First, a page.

We were not sure what to expect going into 5 man, as the UWL has been doing 5 man events for a couple of years now. After playing the first game, we were hooked. The game is much faster paced than 10 man. There is a greater need for field awareness as things can change very quickly in 5 man. Our plan moving forward is to put in a 10 man and 5 man team in each event we go to. If we are unable to field a 10 man team we will guest with another team. This is what we did in Chicago last year as we combined with Delta IX to play 10 man.
How often do you guys practice?
We have a scheduled practice once a month during the UWL season. This year we will start practicing in March and continue through September. We also encourage our team members to get out and play throughout each month as much as possible. We will attend open plays, and scenario games as well. On average I am out playing at least 2 or 3 times a month during the UWL season.
Can you give us an idea on what you do during your practices?
Since most of the guys on the team have families we cannot be out practicing every weekend. We will practice for 4 to 6 hours. We try to make the time we have together as a team productive. We will run drills for the first half of the practice and scrimmage against each other for the second half of practice. Over the years we have made up drills that we felt would be beneficial for woods play. We will play 1 on 1’s, and 2 on 1’s, snapshooting, and working on specific gun skills. We will set up a target course and run through the field shooting targets and calling out kill counts. In 2013 we were privileged to have Kyle and Karl Poynter and Tom Boyer come out to one of our practices and work with us on some drills as well.
One of my favorite drills we added last year is a relay race. We will have everyone form two lines. Start at a specific point and sprint up the field to a center bunker and shoot at two targets. One target you have to shoot at right handed and the other left handed. This drill helps with working on acquiring your target, shooting left-handed, switching gun hands, and adding competitiveness with the relay race.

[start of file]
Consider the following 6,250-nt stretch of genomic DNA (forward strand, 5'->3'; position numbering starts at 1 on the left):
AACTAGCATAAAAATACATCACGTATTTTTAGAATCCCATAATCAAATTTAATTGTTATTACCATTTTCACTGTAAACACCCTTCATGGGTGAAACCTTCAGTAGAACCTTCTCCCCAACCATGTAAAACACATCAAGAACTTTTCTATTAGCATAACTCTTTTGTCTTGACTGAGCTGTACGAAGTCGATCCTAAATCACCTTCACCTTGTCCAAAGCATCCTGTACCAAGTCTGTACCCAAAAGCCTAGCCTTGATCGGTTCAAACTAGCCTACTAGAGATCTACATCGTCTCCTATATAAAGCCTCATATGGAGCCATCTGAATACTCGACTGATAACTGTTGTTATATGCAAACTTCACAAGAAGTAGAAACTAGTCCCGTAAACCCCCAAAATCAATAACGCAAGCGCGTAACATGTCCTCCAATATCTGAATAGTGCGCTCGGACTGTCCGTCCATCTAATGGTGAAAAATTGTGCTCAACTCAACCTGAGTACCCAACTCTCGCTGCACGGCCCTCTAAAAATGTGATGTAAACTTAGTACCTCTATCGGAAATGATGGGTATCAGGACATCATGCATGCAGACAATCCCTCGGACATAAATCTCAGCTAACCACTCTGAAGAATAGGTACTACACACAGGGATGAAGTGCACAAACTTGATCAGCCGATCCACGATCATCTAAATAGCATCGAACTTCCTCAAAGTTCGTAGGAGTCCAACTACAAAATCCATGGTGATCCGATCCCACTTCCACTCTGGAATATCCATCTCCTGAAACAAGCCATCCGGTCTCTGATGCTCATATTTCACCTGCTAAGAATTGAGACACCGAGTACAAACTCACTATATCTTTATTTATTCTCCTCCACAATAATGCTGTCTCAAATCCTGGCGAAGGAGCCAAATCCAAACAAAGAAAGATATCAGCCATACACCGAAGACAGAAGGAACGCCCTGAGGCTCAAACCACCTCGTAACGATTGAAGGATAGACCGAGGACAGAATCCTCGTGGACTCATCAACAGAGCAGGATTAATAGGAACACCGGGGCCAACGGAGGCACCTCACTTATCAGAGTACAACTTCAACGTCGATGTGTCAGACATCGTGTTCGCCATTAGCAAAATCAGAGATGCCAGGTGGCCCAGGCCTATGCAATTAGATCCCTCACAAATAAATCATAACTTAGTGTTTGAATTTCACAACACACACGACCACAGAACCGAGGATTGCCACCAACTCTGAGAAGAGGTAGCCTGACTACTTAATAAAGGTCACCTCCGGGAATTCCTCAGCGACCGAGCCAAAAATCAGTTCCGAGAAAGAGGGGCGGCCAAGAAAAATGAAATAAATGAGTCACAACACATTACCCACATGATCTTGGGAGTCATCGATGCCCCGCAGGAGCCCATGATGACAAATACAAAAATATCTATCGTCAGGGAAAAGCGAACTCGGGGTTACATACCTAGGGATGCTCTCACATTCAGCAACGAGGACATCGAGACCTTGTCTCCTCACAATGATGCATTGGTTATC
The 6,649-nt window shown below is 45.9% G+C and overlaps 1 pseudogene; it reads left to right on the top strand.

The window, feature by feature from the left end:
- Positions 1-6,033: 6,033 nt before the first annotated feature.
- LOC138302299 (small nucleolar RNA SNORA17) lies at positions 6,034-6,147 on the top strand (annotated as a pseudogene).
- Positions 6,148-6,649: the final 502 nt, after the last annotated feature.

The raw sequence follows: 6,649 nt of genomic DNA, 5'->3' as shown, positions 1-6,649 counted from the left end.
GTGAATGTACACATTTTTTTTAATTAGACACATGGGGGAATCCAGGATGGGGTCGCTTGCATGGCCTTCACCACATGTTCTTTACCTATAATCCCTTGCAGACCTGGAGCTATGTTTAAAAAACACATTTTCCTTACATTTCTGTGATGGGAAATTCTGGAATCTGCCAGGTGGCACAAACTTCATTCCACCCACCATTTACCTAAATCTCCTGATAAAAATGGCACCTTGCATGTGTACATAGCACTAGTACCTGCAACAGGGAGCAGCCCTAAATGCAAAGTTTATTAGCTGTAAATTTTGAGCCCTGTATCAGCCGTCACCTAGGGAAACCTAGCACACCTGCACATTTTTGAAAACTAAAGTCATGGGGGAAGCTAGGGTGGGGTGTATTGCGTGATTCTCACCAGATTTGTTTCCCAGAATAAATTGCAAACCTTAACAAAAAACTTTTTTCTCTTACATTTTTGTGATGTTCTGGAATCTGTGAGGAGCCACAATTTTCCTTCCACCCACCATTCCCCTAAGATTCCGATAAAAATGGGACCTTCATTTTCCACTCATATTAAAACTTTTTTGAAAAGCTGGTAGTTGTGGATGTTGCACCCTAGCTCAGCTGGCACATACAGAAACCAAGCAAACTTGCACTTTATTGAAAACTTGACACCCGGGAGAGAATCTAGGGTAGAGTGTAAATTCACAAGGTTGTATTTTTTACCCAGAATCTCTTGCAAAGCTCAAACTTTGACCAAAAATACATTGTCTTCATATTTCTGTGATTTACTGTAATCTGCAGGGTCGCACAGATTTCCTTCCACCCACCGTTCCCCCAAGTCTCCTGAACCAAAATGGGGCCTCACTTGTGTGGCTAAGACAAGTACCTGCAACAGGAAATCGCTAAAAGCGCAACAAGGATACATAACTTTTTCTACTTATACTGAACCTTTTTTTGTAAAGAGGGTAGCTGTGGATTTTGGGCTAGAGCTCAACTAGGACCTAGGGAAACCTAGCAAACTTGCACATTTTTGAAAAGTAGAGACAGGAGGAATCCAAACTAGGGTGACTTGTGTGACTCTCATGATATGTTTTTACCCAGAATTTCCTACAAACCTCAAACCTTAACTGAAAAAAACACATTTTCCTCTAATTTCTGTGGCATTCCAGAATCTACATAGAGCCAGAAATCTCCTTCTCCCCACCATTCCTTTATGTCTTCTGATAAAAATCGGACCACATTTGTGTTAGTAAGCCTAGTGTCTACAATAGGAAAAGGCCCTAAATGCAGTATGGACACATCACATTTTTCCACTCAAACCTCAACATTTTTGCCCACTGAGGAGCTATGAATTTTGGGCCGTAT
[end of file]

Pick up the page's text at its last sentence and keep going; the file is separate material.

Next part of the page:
If you were going to give a piece of advice to a team coming from the scenario world to try the UWL what would you say?
Just bring your guys out and try the UWL and prepare to have a great time playing paintball. Be sure to read the rules. If you do not know the rules you can have a good time playing paintball but just like in a scenario game if you don’t complete the missions you can’t win the game. You may still have fun playing but you will have a much better experience if you understand the rules. The UWL offers a good mix of both competitive paintball with scenario. You are allowed to have a Sniper (Pump Player) or Ranger (Mechanical Player) on your roster. So if you have that guy on your team who does not like electronic markers this is the perfect position for him. In the past Tom has allowed rocket launchers which can be a huge game changer for the teams that know how to use them. There are four flag stations, which require team work to control. Due to the different fields it is good to arrive on Friday and spend time walking the field. This is one of my favorite times of preparing for a tournament.
You get to know the field. Which side of the field you can hold and which side you can push. You can also look for those hiding spots where you can wait for the right moment and make something happen.
In closing, Failure to Flatline is looking forward to the UWL this year. We would like to thank Tom Cole for providing a great paintball venue to play in. We would also like to thank the sponsors of the UWL. Last year we were able to benefit from those sponsors in the form of 5 Planet Eclipse markers. We are looking forward to getting out on the field and competing again this year. If anyone is interested in more information on the UWL check out www.playuwl.com and if you would like to see what Failure to Flatline is up to please contact us on our facebook page @ Failure to Flatline. Hopefully we will see you on the field in 2015!